One of the mysteries of the English language finally explained.
2For use at a later date.‘she lodged this idea in the back of her mind for future reference’
- ‘But in any case, thank you for your advice, I really appreciate it and I will keep it for future reference.’
- ‘As an observer, I study each animal and enclosure design, take note and photos for future reference, then relax and watch my quarry.’
- ‘They memorize and even document these for future reference.’
- ‘Heath habitually brings a camera with him when responding to an emergency, to document the scene for future reference.’
- ‘You have to look at each book carefully - not casually - internalise the contents, then stow it away in your mind for future reference.’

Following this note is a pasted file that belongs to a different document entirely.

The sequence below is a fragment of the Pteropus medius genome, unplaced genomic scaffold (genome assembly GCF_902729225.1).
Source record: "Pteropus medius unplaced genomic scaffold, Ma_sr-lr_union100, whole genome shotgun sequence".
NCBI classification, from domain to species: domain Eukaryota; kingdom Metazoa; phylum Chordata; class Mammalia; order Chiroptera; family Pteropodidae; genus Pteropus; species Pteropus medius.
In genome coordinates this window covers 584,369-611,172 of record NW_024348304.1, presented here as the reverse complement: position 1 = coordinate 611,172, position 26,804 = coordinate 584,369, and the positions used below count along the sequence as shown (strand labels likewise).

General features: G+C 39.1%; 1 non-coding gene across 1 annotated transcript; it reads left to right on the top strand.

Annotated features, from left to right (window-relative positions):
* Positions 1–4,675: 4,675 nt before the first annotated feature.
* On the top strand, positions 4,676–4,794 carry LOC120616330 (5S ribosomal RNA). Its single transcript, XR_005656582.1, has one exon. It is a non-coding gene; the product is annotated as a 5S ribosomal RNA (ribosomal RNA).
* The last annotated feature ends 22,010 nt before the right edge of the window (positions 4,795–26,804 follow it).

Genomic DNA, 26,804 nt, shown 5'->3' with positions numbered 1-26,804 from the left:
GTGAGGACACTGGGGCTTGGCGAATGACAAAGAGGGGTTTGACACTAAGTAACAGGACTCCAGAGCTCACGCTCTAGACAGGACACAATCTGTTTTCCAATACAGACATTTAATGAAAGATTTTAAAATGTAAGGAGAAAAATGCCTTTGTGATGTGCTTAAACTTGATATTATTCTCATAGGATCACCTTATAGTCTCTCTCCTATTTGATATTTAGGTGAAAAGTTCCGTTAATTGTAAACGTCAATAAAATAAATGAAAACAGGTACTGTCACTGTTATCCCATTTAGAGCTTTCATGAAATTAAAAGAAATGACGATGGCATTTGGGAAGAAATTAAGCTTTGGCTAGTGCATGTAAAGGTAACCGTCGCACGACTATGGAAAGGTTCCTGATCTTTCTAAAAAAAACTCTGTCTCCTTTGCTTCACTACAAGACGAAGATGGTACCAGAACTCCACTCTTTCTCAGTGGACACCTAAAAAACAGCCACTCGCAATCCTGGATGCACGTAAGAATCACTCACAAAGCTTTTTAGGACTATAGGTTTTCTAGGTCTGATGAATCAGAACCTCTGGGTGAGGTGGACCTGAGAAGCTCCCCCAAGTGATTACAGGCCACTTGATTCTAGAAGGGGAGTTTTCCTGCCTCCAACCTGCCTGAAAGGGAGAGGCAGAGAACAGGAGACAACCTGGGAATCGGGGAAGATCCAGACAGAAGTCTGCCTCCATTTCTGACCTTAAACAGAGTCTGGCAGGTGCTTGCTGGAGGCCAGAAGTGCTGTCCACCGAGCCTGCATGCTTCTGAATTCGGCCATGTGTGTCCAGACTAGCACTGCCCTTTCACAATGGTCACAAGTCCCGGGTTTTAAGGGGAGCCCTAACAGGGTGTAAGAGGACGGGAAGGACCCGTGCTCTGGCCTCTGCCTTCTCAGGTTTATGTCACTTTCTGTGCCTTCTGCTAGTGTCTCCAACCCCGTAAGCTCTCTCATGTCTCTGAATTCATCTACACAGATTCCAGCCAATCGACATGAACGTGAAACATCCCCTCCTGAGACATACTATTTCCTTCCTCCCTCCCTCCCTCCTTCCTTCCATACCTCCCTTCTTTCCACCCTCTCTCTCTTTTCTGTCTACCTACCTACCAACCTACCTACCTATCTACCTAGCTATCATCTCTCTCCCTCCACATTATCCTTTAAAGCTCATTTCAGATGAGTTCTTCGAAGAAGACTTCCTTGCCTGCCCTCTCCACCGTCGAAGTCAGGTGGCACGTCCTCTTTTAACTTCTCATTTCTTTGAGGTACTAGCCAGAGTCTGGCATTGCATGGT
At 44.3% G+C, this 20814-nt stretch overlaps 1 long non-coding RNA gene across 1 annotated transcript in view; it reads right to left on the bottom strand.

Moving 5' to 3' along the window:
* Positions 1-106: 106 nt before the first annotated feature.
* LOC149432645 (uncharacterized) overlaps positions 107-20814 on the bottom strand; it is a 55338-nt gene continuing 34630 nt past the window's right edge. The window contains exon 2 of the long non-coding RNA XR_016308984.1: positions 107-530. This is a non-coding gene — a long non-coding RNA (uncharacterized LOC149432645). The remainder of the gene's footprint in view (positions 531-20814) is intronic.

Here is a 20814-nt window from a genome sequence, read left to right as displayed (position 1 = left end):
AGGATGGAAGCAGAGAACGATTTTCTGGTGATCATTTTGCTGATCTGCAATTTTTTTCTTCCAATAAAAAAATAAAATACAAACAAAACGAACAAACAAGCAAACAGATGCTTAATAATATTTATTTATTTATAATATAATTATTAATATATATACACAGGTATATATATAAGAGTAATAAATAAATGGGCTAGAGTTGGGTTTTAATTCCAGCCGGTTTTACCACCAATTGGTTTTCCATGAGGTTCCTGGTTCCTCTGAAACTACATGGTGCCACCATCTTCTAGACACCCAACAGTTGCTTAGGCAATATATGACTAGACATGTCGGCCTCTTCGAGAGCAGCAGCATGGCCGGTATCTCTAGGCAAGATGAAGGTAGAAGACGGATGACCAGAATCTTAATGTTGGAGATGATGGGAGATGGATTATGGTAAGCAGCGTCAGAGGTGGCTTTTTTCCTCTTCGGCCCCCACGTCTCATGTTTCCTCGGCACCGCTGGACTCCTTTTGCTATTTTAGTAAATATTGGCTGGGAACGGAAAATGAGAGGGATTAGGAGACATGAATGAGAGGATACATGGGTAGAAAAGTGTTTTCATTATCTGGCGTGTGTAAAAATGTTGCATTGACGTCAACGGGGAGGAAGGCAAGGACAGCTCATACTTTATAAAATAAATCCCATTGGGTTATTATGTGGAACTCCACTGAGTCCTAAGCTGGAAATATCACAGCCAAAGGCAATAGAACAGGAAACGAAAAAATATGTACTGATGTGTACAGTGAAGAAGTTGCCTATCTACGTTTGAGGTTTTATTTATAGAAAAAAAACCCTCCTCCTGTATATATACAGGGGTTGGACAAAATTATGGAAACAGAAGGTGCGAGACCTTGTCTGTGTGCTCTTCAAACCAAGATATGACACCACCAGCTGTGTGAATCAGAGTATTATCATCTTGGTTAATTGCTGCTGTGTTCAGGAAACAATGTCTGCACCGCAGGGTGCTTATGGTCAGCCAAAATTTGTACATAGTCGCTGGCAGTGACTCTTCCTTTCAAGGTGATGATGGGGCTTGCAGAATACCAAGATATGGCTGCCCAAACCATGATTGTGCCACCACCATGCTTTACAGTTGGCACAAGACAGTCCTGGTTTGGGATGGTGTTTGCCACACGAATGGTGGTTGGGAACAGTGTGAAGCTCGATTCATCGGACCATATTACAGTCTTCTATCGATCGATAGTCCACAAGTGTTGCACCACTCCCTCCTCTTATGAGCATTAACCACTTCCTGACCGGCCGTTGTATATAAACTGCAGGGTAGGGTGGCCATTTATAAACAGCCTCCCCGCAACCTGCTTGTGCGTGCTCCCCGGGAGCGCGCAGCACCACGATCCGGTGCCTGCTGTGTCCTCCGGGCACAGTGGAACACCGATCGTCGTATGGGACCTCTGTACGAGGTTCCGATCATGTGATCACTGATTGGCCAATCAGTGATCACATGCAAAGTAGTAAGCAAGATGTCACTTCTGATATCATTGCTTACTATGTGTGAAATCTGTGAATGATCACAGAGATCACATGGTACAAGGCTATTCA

- ‘Both articles are long, too long for a casual visit - so either bookmark them, or bookmark this post for future reference.’
- ‘This will serve as a DNA library for storing precious fragments for future reference, duplication, and genome reassembly.’
- ‘The report was initially an internal report produced in order to inform the council on lessons learnt at each stage of the project for future reference.’
- ‘This lengthy description of London's Senate House, designed by Charles Holden, is a perfect example, a good read to bookmark for future reference.’
- ‘Every month clip articles from magazines if you really want to keep them for future reference and immediately place in the correct folder.’
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